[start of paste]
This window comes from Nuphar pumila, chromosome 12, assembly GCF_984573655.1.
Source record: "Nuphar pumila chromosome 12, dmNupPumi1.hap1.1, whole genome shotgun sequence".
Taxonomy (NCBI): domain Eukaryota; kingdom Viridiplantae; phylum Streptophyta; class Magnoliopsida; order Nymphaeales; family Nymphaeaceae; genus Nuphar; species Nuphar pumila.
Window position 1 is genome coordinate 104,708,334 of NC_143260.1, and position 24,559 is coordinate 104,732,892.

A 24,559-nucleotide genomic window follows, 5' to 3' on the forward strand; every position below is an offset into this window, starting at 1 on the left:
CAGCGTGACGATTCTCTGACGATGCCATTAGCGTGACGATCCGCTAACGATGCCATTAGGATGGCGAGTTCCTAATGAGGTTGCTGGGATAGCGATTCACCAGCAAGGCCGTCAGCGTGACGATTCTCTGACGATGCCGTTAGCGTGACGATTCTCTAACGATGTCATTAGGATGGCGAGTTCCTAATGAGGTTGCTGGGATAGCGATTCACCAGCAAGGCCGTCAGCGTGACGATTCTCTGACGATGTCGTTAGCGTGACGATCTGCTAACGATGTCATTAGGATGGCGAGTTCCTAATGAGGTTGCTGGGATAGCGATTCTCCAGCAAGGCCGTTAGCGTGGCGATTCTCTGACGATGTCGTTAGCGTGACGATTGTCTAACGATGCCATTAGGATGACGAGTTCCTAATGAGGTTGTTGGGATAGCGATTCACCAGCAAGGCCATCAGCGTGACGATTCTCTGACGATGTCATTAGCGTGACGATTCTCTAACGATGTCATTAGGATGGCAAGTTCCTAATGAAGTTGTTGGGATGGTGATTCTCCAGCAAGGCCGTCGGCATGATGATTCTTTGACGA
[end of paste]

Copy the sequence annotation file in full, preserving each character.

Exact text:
This window comes from Nuphar pumila, chromosome 12, assembly GCF_984573655.1.
Source record: "Nuphar pumila chromosome 12, dmNupPumi1.hap1.1, whole genome shotgun sequence".
Taxonomy (NCBI): domain Eukaryota; kingdom Viridiplantae; phylum Streptophyta; class Magnoliopsida; order Nymphaeales; family Nymphaeaceae; genus Nuphar; species Nuphar pumila.
Window position 1 is genome coordinate 104,708,334 of NC_143260.1, and position 24,559 is coordinate 104,732,892.

A 24,559-nucleotide genomic window follows, 5' to 3' on the forward strand; every position below is an offset into this window, starting at 1 on the left:
CAGCGTGACGATTCTCTGACGATGCCATTAGCGTGACGATCCGCTAACGATGCCATTAGGATGGCGAGTTCCTAATGAGGTTGCTGGGATAGCGATTCACCAGCAAGGCCGTCAGCGTGACGATTCTCTGACGATGCCGTTAGCGTGACGATTCTCTAACGATGTCATTAGGATGGCGAGTTCCTAATGAGGTTGCTGGGATAGCGATTCACCAGCAAGGCCGTCAGCGTGACGATTCTCTGACGATGTCGTTAGCGTGACGATCTGCTAACGATGTCATTAGGATGGCGAGTTCCTAATGAGGTTGCTGGGATAGCGATTCTCCAGCAAGGCCGTTAGCGTGGCGATTCTCTGACGATGTCGTTAGCGTGACGATTGTCTAACGATGCCATTAGGATGACGAGTTCCTAATGAGGTTGTTGGGATAGCGATTCACCAGCAAGGCCATCAGCGTGACGATTCTCTGACGATGTCATTAGCGTGACGATTCTCTAACGATGTCATTAGGATGGCAAGTTCCTAATGAAGTTGTTGGGATGGTGATTCTCCAGCAAGGCCGTCGGCATGATGATTCTTTGACGA